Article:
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Coastal Zones: Environmental organizations call on Greek government to withdraw controversial provisions

Eight environmental organizations are calling on the Greek government to withdraw the controversial provisions in a law on coastal zones that was tabled in a parliamentary committee on Wednesday. The draft legislation erodes environmental protections and plan a national policy for climate resilience.

The groups said the bill does not introduce any meaningful positive measures for the effective protection and management of the coastal zone, while crucial provisions related to climate change adaptation are missing (e.g. there is no reference to other natural or man-made risks threatening the coastal and riparian zone, flood risks).

The bill also fails to provide necessary safeguards and improve the framework for the immediate removal of illegal buildings along the coastline and removes the ban on the concession of “small coastal areas” (less than 5 meters in length or width, or less than 150 square meters in area). The use of even these small isolated beaches will now be allocated to hotels.

“In times of climate crisis, healthy coastlines are a protective shield for humans and the economy in the face of the more and more frequent disasters. The protection of coastal and marine ecosystems is the most efficient and impactful tool for climate resilience. Unfortunately, in Greece, coastal ecosystems are treated as land for housing and tourist development,” the eight groups said.

“Scientific knowledge and the recent past have shown that the continuous degradation of the coastal zone can only cause dramatic disasters and incalculable costs to the national economy in terms of the compensation that has to paid afterwards.”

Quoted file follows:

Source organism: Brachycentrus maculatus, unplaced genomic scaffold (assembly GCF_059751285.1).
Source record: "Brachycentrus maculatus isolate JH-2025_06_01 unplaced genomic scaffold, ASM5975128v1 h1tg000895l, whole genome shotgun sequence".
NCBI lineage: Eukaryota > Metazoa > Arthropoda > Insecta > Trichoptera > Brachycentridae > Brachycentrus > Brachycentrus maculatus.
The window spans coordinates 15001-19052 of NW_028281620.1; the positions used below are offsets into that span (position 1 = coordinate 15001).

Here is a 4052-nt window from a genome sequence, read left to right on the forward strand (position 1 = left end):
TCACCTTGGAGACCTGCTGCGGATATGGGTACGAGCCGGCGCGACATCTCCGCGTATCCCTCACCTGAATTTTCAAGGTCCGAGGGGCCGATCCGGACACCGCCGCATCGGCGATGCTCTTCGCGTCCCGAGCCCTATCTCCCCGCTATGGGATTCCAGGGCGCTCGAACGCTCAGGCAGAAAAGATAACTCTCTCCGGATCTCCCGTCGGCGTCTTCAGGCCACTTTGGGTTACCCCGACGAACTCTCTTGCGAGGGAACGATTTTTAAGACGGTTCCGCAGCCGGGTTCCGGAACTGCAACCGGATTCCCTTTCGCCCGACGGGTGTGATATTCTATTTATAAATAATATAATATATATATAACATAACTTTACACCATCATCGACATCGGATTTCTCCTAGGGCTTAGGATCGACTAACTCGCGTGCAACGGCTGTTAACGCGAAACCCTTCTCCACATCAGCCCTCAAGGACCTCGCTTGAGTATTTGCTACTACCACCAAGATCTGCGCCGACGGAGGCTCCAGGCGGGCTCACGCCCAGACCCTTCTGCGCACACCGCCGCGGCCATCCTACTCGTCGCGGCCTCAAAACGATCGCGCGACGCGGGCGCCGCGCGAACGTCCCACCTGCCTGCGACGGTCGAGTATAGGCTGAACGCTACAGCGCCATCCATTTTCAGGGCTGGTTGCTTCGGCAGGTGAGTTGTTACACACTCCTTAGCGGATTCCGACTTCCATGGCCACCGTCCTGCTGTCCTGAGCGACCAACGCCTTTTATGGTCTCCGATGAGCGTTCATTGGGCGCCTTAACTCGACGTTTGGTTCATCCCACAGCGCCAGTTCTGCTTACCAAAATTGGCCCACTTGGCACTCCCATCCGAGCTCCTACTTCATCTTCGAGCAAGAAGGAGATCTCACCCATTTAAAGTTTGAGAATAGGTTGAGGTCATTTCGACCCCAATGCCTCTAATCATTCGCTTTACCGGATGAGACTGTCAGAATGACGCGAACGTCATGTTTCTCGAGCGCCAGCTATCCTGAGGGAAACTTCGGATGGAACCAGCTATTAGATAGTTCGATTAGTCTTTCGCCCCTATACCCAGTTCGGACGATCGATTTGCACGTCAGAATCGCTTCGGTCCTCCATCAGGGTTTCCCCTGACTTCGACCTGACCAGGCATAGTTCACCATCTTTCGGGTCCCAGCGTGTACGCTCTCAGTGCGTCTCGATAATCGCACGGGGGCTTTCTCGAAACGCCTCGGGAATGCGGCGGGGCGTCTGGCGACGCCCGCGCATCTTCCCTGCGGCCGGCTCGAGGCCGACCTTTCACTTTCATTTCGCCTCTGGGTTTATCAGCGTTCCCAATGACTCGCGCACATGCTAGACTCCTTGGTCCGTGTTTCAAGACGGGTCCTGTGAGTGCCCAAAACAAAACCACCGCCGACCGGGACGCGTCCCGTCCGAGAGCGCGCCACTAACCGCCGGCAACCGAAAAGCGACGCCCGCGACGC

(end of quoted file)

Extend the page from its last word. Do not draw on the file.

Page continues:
The draft legislation is abolishing the already inadequate setback zone of 30 meters from the shoreline, the groups explained. Setback zones of at least 100 meters are required by all signatory countries of the Protocol on Integrated Coastal Zone Management in the Mediterranean, which has been ratified by the European Union but not Greece.

They also called on the government to explicitly ban any individual or business responsible for illegal constructions from the right to apply for state aid and benefit from subsidies and other economic incentives.

The statement is signed by WWF Greece, Greenpeace, MEDASSET, the Society for the Protection of Prespa, Hellenic Society for the Protection of Nature, Hellenic Ornithological Society, Callisto, and the Ecological Recycling Society.

The full statement on Greenpeace site in Greek.

The Draft Legislation

The abolition of the minimum width of beach zones that can be commercially exploited, the removal of leasing responsibilities from municipalities, and the level of coastal protection in Natura areas were the focus of most observations by social bodies participating in Wednesday’s House committee discussion of the Finance Ministry’s draft law.

The bill lays down the rules for the demarcation of shores, how they can be leased, and penalties for violators. It introduces new recommendations for the minimum distances between concessions, the maximum area of the beach that can be granted for exploitation, and the protection of untouched beaches.

Regarding the criticism of the abolition of the minimum width (from 30 meters currently), Greek Tourism Confederation (SETE) representative Kostas Konstantinidis argued that “if the coastal demarcation committees determine a smaller beach width this should be sufficiently justified,” daily kathimerini reported.

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One comment

  1. Oh dear .
    Just observe Spain to see what could happen .